Multi-instrumentalist, composer, producer, and label executive Salaam Remi has been a low-profile but crucial figure in the evolution of rap and R&B since the mid-'80s. His immense body of work has been acknowledged with numerous accolades, yet his diverse abilities — he's proficient at working with sampled breaks and live orchestras, and has been successful with belters, crooners, a wide variety of rappers, and even dancehall stars — have gone severely under-recognized. This is due in large part to a preference for having the spotlight remain on the artists. Remi first topped Billboard charts as the producer of Ini Kamoze's "Here Comes the Hotstepper" (1994) and has produced material on Top Five pop albums spanning three decades, including Fugees' The Score (1996), Nas' Stillmatic (2001), Amy Winehouse's Back to Black (2006), and Alicia Keys' Girl on Fire (2012). He won an Ivor Novello Award for co-writing "Stronger Than Me" with Winehouse, is an eight-time Grammy nominee for his work behind the scenes, and earned an additional nomination for Best Urban Contemporary Album with a rare solo release, One: In the Chamber (2013). Remi has since continued to work closely with established and upcoming artists alike. A small fraction of his efforts have appeared on releases for which he has been billed as co-headliner or headliner, including the Black Thought collaboration Streams of Thought, Vol. 2 (2018) and Do It for the Culture 2 (2019).
The son of Van Gibbs, a studio veteran who helped him enter the music industry, Queens native Salaam Remi Gibbs earned his first session credit as a young teenager via Kurtis Blow's 1986 album Kingdom Blow, on which he can be heard playing keyboards. It did take a few more years — after assignments with the likes of Ziggy Marley, Bobby Konders, Shabba Ranks, Zhigge, and Biz Markie — for Remi's career to reach full flight. His first crossover hit came at the age of 22 in 1994 with Ini Kamoze's Taana Gardner-sampling, Cannibal & the Headhunters-interpolating "Here Comes the Hotstepper," a number one Billboard Hot 100 single from the Prêt-à-Porter soundtrack. While most successful behind-the-scenes players have a hot streak that lasts no longer than a couple or a few years, Remi was only getting started. During the latter half of the '90s alone, he worked with an assortment of rap, reggae, and hybrid acts, ranging from Mega Banton and Patra to Buckshot LeFonque and Toni Braxton. Biggest of all, he co-wrote and produced Fugees' Top 30 pop single "Fu-Gee-La." Remi earned his first Grammy nomination for the contribution to its parent album, The Score, a multi-platinum blockbuster that was up for Album of the Year.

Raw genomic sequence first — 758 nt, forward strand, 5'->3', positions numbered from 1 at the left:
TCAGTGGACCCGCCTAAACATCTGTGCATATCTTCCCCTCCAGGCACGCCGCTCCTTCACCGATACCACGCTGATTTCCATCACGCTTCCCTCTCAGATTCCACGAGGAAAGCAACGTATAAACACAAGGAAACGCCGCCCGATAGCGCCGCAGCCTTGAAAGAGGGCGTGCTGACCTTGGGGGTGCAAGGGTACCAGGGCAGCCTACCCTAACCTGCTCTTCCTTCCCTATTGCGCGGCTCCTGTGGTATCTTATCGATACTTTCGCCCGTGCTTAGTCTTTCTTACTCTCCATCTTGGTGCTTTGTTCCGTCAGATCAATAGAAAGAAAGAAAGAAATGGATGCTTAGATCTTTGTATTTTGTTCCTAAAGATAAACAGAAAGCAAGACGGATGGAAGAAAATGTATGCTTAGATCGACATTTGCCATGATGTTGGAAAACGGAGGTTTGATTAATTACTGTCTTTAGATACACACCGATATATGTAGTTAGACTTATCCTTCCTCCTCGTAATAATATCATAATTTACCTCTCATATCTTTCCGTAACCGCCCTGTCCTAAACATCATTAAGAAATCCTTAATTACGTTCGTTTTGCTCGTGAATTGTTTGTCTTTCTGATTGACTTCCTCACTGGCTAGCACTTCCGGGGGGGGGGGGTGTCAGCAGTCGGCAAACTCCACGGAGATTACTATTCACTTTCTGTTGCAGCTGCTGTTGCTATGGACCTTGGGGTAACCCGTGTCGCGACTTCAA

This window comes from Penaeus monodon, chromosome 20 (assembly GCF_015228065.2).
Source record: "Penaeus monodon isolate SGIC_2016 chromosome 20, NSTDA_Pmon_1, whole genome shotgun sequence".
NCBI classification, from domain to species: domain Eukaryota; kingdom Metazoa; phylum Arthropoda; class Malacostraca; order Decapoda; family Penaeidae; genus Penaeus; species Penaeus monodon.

Among the most significant 2000s recordings featuring Remi's touch were Nas' Stillmatic (2001), Ms. Dynamite's A Little Deeper (2002), Amy Winehouse's Frank (2003) and multi-platinum Back to Black (2006), and Jazmine Sullivan's Fearless (2008). This crop led to three additional Grammy nominations: Album of the Year for Back to Black, and Best R&B Song shortlistings for Sullivan's "Bust Your Windows" and "Lions, Tigers & Bears." Not until the end of the decade was Remi able to find time to release his first solo project, the digital-only Praguenosis! (2009). Featuring orchestral instrumentals recorded during a trip to Czechoslovakia, some of its material was used for collaborations issued before and after release. "Shila's Playground," for instance, provided the backdrop for "Lions, Tigers & Bears." "Praguenosis" itself was later repurposed for Nas' "The Black Bond," which appeared on Life Is Good (2012), one of several other successful contemporaneous projects that led to Remi's 2012 Grammy nomination for Producer of the Year, Non-Classical. Tamia's "Beautiful Surprise," another hit, was nominated for Best R&B Song, yet some of Remi's most distinctive work during this period — Miguel's "Kaleidoscope Dream" and Alicia Keys' "Girl on Fire" among it — narrowly missed the year's Grammy submission deadline.
While in the middle of his several-year run with Sony as Executive VP of A&R and Production, Remi put together another full-length of his own, the R&B-oriented One: In the Chamber (2013), through his Flying Buddha boutique label. Initially released as a digital download and made available through streaming services, it was given very little publicity, despite appearances from Ne-Yo, Corinne Bailey Rae, Jordin Sparks, and Akon, among others. Nonetheless, it was nominated for a Best Urban Contemporary Album Grammy, as was Mack Wilds' New York: A Love Story — executive produced by Remi and released through another one of his Sony-affiliated ventures, Re Mi Fa/Louder Than Life.
During the latter half of the decade, Remi added to his stack of Grammy nominations with the soundtrack of the documentary Amy (Best Compilation Soundtrack for Visual Media) and Miguel's "Come Through and Chill" (Best R&B Song). He wrote and recorded with Jazmine Sullivan, Faith Evans, and Anthony Hamilton, and produced Black Thought's Streams of Thought, Vol. 2. Remi also worked on collaborative projects such as Sex All Summer, the Champagne Flutes, and No Panty, acts featured on his Do It for the Culture platform/playlist in 2016. Remi followed up with the compilation Do It for the Culture 2 in 2019. ~ Andy Kellman